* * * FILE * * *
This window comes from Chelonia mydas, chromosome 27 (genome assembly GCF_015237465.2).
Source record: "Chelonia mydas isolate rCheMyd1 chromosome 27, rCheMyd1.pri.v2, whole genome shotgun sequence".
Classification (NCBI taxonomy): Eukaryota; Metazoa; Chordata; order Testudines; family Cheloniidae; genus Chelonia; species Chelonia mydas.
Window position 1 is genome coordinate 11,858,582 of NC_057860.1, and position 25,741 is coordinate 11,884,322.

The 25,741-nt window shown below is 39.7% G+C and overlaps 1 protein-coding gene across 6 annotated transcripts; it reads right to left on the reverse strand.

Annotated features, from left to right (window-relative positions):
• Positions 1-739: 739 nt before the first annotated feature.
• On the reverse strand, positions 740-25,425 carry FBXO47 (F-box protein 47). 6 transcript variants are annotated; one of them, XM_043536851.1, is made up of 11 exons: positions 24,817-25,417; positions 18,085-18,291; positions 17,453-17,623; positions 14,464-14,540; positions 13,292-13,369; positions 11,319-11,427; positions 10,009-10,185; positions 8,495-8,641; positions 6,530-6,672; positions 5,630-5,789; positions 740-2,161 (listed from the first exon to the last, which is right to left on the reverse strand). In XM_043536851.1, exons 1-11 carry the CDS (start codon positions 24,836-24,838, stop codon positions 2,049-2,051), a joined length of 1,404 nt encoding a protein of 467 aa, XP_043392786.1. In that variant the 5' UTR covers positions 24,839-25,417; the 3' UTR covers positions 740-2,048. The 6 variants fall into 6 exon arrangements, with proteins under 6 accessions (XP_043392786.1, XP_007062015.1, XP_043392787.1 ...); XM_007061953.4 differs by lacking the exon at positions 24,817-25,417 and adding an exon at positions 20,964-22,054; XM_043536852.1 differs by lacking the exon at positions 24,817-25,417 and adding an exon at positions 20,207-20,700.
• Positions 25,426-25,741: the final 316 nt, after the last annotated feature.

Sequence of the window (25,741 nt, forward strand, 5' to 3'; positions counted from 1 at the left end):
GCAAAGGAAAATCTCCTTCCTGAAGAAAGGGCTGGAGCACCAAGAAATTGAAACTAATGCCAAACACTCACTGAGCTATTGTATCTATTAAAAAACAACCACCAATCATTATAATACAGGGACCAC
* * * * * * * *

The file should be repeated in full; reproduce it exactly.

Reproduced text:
This window comes from Chelonia mydas, chromosome 27 (genome assembly GCF_015237465.2).
Source record: "Chelonia mydas isolate rCheMyd1 chromosome 27, rCheMyd1.pri.v2, whole genome shotgun sequence".
Classification (NCBI taxonomy): Eukaryota; Metazoa; Chordata; order Testudines; family Cheloniidae; genus Chelonia; species Chelonia mydas.
Window position 1 is genome coordinate 11,858,582 of NC_057860.1, and position 25,741 is coordinate 11,884,322.

The 25,741-nt window shown below is 39.7% G+C and overlaps 1 protein-coding gene across 6 annotated transcripts; it reads right to left on the reverse strand.

Annotated features, from left to right (window-relative positions):
• Positions 1-739: 739 nt before the first annotated feature.
• On the reverse strand, positions 740-25,425 carry FBXO47 (F-box protein 47). 6 transcript variants are annotated; one of them, XM_043536851.1, is made up of 11 exons: positions 24,817-25,417; positions 18,085-18,291; positions 17,453-17,623; positions 14,464-14,540; positions 13,292-13,369; positions 11,319-11,427; positions 10,009-10,185; positions 8,495-8,641; positions 6,530-6,672; positions 5,630-5,789; positions 740-2,161 (listed from the first exon to the last, which is right to left on the reverse strand). In XM_043536851.1, exons 1-11 carry the CDS (start codon positions 24,836-24,838, stop codon positions 2,049-2,051), a joined length of 1,404 nt encoding a protein of 467 aa, XP_043392786.1. In that variant the 5' UTR covers positions 24,839-25,417; the 3' UTR covers positions 740-2,048. The 6 variants fall into 6 exon arrangements, with proteins under 6 accessions (XP_043392786.1, XP_007062015.1, XP_043392787.1 ...); XM_007061953.4 differs by lacking the exon at positions 24,817-25,417 and adding an exon at positions 20,964-22,054; XM_043536852.1 differs by lacking the exon at positions 24,817-25,417 and adding an exon at positions 20,207-20,700.
• Positions 25,426-25,741: the final 316 nt, after the last annotated feature.

Sequence of the window (25,741 nt, forward strand, 5' to 3'; positions counted from 1 at the left end):
GCAAAGGAAAATCTCCTTCCTGAAGAAAGGGCTGGAGCACCAAGAAATTGAAACTAATGCCAAACACTCACTGAGCTATTGTATCTATTAAAAAACAACCACCAATCATTATAATACAGGGACCAC